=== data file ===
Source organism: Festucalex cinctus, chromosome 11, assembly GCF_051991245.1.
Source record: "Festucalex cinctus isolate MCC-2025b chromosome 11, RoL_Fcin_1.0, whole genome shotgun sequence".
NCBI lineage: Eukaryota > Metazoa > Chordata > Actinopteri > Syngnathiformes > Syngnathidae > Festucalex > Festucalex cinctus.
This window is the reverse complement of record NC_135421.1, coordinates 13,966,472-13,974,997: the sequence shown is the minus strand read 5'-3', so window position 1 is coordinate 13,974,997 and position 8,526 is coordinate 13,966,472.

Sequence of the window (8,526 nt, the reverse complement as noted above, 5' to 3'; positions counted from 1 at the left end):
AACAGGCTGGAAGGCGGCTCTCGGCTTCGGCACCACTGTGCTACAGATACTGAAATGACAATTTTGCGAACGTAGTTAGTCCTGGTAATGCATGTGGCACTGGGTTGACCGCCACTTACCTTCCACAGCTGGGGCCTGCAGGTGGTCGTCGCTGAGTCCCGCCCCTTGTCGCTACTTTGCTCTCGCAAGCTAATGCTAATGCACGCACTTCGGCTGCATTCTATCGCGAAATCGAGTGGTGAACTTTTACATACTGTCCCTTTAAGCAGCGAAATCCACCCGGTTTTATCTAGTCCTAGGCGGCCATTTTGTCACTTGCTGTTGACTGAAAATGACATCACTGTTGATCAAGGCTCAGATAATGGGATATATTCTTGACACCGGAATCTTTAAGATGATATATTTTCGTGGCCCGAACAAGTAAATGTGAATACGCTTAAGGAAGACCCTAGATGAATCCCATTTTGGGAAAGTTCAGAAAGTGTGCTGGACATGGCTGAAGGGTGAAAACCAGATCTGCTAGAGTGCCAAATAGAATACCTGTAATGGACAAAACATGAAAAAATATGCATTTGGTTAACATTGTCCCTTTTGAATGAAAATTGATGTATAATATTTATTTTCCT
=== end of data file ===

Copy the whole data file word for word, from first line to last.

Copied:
Source organism: Festucalex cinctus, chromosome 11, assembly GCF_051991245.1.
Source record: "Festucalex cinctus isolate MCC-2025b chromosome 11, RoL_Fcin_1.0, whole genome shotgun sequence".
NCBI lineage: Eukaryota > Metazoa > Chordata > Actinopteri > Syngnathiformes > Syngnathidae > Festucalex > Festucalex cinctus.
This window is the reverse complement of record NC_135421.1, coordinates 13,966,472-13,974,997: the sequence shown is the minus strand read 5'-3', so window position 1 is coordinate 13,974,997 and position 8,526 is coordinate 13,966,472.

Sequence of the window (8,526 nt, the reverse complement as noted above, 5' to 3'; positions counted from 1 at the left end):
AACAGGCTGGAAGGCGGCTCTCGGCTTCGGCACCACTGTGCTACAGATACTGAAATGACAATTTTGCGAACGTAGTTAGTCCTGGTAATGCATGTGGCACTGGGTTGACCGCCACTTACCTTCCACAGCTGGGGCCTGCAGGTGGTCGTCGCTGAGTCCCGCCCCTTGTCGCTACTTTGCTCTCGCAAGCTAATGCTAATGCACGCACTTCGGCTGCATTCTATCGCGAAATCGAGTGGTGAACTTTTACATACTGTCCCTTTAAGCAGCGAAATCCACCCGGTTTTATCTAGTCCTAGGCGGCCATTTTGTCACTTGCTGTTGACTGAAAATGACATCACTGTTGATCAAGGCTCAGATAATGGGATATATTCTTGACACCGGAATCTTTAAGATGATATATTTTCGTGGCCCGAACAAGTAAATGTGAATACGCTTAAGGAAGACCCTAGATGAATCCCATTTTGGGAAAGTTCAGAAAGTGTGCTGGACATGGCTGAAGGGTGAAAACCAGATCTGCTAGAGTGCCAAATAGAATACCTGTAATGGACAAAACATGAAAAAATATGCATTTGGTTAACATTGTCCCTTTTGAATGAAAATTGATGTATAATATTTATTTTCCT